A Trains stop at stations marked with "A" and all stops underground in center City (Downtown) between Frankford and 69th St.

B Trains stop at stations marked with "B" and all stops underground in Center City (Downtown) between Frankford and 69th St.

During non-peak hours, all trains stop at all stops




B Train at a Center City Station

http://www.transitalk.info/photos/tl...tranz_1064.jpg
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Old May 23rd, 2006, 08:43 AM   #68
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São Paulo has an express line, called 6E.
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Old May 23rd, 2006, 08:03 PM   #69
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Quote:
Originally Posted by mr.x
Vancouver's Expo Line has express trains.
Vancouver has no express trains, the skytrain network is all double tracked and automated. If they would have a express service then they would have to reduce the frequency of the trains by alot to allow them to pass each other. Although if they had the insight to build a a third track at all stations then in theory they would not only be able to increase the frequency and capacity of the entire system by a substantial amount they would also be able to put in a good express service that would travel at the speed of the train ahead and pass it at the next stop where it could speed up and catch up with the next train and repeat the process. Then you could have a trip from Surrey to Vancouver take you 20min instead of 40min.
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Old May 25th, 2006, 06:24 PM   #70
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Quote:
Originally Posted by bitxofo
FGC L6, L7 and L8 are NOT suburban lines, DonQui, They are full metro! Look at the map, please!!

Suburban lines of FGC are:
S1, S2, S3, S33, etc. (S meaning SUBURBAN).

FGC have got metro lines and suburban lines: BOTH.

This is my last word about this subject, it is not so difficult to understand! Or you better come to Barcelona, and I show you this system, guys.
Service of FGC:

Metro (Urban lines): L6 and L7. Old numeration: U6 and U7. But the L6 is so special: in rush hours run only between Sarrià and Reina Elisenda like a shuttle service. Between Sarrià and Barcelona only runs the suburban services: S1 (every 12'), S2 (every 12'), S5 to Rubí (every 12') and S55 (every 12'). All lines offer a train every 3 minutes.

The L8, in my opinion, is not metro: the L8 services runs every 15 minutes in work days and every 30 minutes in weekends. Also between Barcelona and Sant Boi, if yoy count every suburban services (S33, S4, S7, S8) you have a train every 7-10 minutes: S33 only runs in morning rush hour, S4 runs every hour, S7 runs every 30 minutes and S8 runs every hour. In weekens, line S4 doesn't run (you will use the R5 line trains) and the S8 line run every 30 minutes. The departures are:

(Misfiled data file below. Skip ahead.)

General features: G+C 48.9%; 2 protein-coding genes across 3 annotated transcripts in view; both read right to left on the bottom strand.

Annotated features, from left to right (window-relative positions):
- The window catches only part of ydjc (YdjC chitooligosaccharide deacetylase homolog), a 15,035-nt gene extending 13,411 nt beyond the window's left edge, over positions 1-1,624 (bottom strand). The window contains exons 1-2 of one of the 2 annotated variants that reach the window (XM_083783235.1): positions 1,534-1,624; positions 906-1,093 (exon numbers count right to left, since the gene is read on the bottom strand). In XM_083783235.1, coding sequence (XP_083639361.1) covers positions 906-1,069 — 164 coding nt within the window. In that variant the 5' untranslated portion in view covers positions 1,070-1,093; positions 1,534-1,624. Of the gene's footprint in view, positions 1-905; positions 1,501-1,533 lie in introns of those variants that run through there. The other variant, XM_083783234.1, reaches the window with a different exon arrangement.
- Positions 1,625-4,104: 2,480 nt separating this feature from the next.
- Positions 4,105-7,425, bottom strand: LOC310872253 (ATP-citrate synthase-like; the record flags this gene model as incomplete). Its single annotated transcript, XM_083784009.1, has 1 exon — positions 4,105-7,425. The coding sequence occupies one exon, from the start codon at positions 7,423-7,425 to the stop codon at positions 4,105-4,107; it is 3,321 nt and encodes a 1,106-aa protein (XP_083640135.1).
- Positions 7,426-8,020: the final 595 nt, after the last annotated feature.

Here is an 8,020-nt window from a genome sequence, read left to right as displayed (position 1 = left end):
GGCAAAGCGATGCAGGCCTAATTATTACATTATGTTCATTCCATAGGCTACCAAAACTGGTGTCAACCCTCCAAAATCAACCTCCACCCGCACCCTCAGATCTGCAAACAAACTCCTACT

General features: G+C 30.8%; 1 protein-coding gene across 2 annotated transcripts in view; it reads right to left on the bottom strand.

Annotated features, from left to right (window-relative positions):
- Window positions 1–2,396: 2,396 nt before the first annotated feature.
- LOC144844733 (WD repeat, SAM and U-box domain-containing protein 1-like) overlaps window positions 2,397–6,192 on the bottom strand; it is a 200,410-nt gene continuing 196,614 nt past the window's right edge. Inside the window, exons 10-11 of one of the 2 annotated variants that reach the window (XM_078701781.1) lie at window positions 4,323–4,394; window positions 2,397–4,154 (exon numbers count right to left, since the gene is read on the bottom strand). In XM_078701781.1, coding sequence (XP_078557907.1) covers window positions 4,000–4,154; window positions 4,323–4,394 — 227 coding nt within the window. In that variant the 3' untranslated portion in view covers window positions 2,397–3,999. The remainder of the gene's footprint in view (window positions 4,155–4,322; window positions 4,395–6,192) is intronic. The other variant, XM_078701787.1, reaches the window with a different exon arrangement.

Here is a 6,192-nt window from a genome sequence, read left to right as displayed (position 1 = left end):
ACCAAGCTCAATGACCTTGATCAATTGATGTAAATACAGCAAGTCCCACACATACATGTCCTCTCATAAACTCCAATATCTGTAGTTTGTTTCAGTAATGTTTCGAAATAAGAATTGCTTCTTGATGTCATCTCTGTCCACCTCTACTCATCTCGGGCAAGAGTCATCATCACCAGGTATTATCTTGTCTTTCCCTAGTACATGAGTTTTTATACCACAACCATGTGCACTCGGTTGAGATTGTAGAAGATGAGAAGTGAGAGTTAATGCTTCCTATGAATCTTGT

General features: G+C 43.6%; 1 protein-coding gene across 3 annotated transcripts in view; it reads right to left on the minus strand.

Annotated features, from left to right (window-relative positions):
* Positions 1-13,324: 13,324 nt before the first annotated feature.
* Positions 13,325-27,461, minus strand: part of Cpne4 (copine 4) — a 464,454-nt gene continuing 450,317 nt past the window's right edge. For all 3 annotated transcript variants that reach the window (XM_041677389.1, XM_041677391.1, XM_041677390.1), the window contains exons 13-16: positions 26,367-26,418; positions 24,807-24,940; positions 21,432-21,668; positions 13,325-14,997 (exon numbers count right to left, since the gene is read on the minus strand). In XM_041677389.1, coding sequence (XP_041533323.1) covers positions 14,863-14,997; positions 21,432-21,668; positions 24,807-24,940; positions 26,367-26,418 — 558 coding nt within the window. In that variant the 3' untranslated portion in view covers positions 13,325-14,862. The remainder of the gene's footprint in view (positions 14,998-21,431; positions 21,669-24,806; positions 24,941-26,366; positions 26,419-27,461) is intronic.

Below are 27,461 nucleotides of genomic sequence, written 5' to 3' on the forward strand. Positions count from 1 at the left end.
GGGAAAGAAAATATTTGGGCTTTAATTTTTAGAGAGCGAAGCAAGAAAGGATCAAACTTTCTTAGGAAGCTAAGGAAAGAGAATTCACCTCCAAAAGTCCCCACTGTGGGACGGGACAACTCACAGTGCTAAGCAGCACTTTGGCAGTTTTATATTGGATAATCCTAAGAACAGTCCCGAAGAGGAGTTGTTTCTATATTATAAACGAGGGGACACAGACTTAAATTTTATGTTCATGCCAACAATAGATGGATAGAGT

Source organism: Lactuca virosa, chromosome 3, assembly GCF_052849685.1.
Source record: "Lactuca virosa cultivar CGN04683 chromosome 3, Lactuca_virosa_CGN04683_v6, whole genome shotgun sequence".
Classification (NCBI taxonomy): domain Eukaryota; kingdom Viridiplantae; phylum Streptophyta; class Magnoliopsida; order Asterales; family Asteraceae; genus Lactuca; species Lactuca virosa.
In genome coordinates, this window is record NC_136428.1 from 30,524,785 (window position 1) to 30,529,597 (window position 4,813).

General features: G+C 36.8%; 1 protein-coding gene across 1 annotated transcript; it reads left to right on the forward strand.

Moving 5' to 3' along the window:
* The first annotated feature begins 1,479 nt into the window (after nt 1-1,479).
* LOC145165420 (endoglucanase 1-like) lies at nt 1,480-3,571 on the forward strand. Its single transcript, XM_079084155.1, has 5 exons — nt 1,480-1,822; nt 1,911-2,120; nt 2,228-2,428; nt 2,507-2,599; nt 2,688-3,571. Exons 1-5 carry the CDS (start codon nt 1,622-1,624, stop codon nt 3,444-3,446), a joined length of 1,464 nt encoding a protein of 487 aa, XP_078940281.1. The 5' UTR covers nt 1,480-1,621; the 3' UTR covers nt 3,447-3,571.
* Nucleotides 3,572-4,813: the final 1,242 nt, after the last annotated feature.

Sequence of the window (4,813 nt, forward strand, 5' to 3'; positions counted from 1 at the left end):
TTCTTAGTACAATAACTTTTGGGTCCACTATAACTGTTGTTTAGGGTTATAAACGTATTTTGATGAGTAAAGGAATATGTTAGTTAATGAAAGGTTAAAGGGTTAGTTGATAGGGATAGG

http://www.fgc.net/horaris2004/horar...laborables.pdf

In workdays

00' Molí Nou (L8)
06' Igualada (R6-Semidirect train)
08' Olesa de Montserrat (S4)
15' Molí Nou (L8)
22' El Palau (S7)
30' Molí Nou (L8)
36' Manresa (R5-Semidirect train)
38' Martorell (S8)
45' Molí Nou (L8)
52' El Palau (S7)

In Weekdays

06' Igualada (R6-Semidirect train)
08' Martorell (S8)
15' Molí Nou (L8)
22' El Palau (S7)
36' Manresa (R5-Semidirect train)
38' Martorell (S8)
45' Molí Nou (L8)
52' El Palau (S7)

Also, few years ago L8 trains are numerated S3 the extension services to Can Ros are numereted actually and years ago with S33.

I don't count the R5 and R6 lines in central section because are semidirect trains between Barcelona and Martorell. For FGC, this are a Regional service.
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Old May 26th, 2006, 01:29 AM   #71
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Quote:
Originally Posted by bitxofo
I am NOT talking about RENFE cercanías, but about FGC:

www.fgc.net

They are like RER, but better: cleaner and newer trains.
I don't see how you can compare FGC with the RER. The RER in central Paris runs in deep tunnels about 30 meters below street level; underground platforms are 225 meters long and receive RER trains that are 208 meters long. At rush hour there is one train every 2 minutes, and outside of rush hour one train every 5 minutes. Each train can accomodate from a minimum of 1258 passengers (oldest RER trains) to a maximum of 2580 passengers per train (newest double-decker RER trains). I don't think the FGC of Barcelona comes anywhere near these mammoth figures (in terms of tunnel depth, platform length, or train capacity).

Last edited by brisavoine; May 26th, 2006 at 01:37 AM.
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Old December 18th, 2009, 04:01 AM   #72
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MISC | Skip-Stop Metro Services

How common are skip-stop services in your country's metro services?

New York City subway offers a lot of options of skip-stop services (dubbed "express" by the MTA), and I believe that most of the express trains run on 4-track sections (for full-time express service) and some trains run on 3-track sections (peak-hour express service).

I heard the Chicago L used to have a skip-stop service in the loop area up until the 90's, but it has been discontinued ever since. Can anyone comment on that?